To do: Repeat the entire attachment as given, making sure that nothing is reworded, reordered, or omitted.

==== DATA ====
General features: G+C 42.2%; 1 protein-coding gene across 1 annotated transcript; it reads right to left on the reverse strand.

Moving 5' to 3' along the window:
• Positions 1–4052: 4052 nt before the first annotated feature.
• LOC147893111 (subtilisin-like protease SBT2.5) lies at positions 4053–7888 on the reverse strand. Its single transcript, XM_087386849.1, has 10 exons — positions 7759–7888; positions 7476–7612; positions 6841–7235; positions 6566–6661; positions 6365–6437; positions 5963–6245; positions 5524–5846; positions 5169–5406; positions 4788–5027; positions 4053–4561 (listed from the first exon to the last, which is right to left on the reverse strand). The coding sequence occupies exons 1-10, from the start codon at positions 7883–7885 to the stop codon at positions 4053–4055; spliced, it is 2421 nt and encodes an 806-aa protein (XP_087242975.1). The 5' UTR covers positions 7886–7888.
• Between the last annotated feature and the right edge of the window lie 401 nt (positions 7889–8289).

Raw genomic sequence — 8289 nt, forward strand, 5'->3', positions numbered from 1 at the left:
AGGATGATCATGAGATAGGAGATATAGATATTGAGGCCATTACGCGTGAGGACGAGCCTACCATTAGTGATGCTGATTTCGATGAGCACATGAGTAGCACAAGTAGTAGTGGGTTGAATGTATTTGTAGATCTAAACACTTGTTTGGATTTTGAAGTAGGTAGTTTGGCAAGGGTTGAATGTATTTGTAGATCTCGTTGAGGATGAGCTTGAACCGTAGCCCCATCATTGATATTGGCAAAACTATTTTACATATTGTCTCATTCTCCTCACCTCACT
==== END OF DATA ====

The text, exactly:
General features: G+C 42.2%; 1 protein-coding gene across 1 annotated transcript; it reads right to left on the reverse strand.

Moving 5' to 3' along the window:
• Positions 1–4052: 4052 nt before the first annotated feature.
• LOC147893111 (subtilisin-like protease SBT2.5) lies at positions 4053–7888 on the reverse strand. Its single transcript, XM_087386849.1, has 10 exons — positions 7759–7888; positions 7476–7612; positions 6841–7235; positions 6566–6661; positions 6365–6437; positions 5963–6245; positions 5524–5846; positions 5169–5406; positions 4788–5027; positions 4053–4561 (listed from the first exon to the last, which is right to left on the reverse strand). The coding sequence occupies exons 1-10, from the start codon at positions 7883–7885 to the stop codon at positions 4053–4055; spliced, it is 2421 nt and encodes an 806-aa protein (XP_087242975.1). The 5' UTR covers positions 7886–7888.
• Between the last annotated feature and the right edge of the window lie 401 nt (positions 7889–8289).

Raw genomic sequence — 8289 nt, forward strand, 5'->3', positions numbered from 1 at the left:
AGGATGATCATGAGATAGGAGATATAGATATTGAGGCCATTACGCGTGAGGACGAGCCTACCATTAGTGATGCTGATTTCGATGAGCACATGAGTAGCACAAGTAGTAGTGGGTTGAATGTATTTGTAGATCTAAACACTTGTTTGGATTTTGAAGTAGGTAGTTTGGCAAGGGTTGAATGTATTTGTAGATCTCGTTGAGGATGAGCTTGAACCGTAGCCCCATCATTGATATTGGCAAAACTATTTTACATATTGTCTCATTCTCCTCACCTCACT